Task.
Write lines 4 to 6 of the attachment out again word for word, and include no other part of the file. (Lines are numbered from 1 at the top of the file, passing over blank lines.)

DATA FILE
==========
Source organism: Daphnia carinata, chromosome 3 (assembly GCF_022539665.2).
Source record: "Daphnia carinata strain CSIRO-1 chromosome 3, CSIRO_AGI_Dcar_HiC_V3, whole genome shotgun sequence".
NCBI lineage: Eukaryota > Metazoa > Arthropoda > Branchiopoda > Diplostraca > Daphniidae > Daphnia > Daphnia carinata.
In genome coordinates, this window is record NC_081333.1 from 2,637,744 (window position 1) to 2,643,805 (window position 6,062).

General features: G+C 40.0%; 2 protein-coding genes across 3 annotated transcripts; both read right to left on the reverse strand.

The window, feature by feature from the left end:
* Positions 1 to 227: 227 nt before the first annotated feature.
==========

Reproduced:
In genome coordinates, this window is record NC_081333.1 from 2,637,744 (window position 1) to 2,643,805 (window position 6,062).

General features: G+C 40.0%; 2 protein-coding genes across 3 annotated transcripts; both read right to left on the reverse strand.

The window, feature by feature from the left end: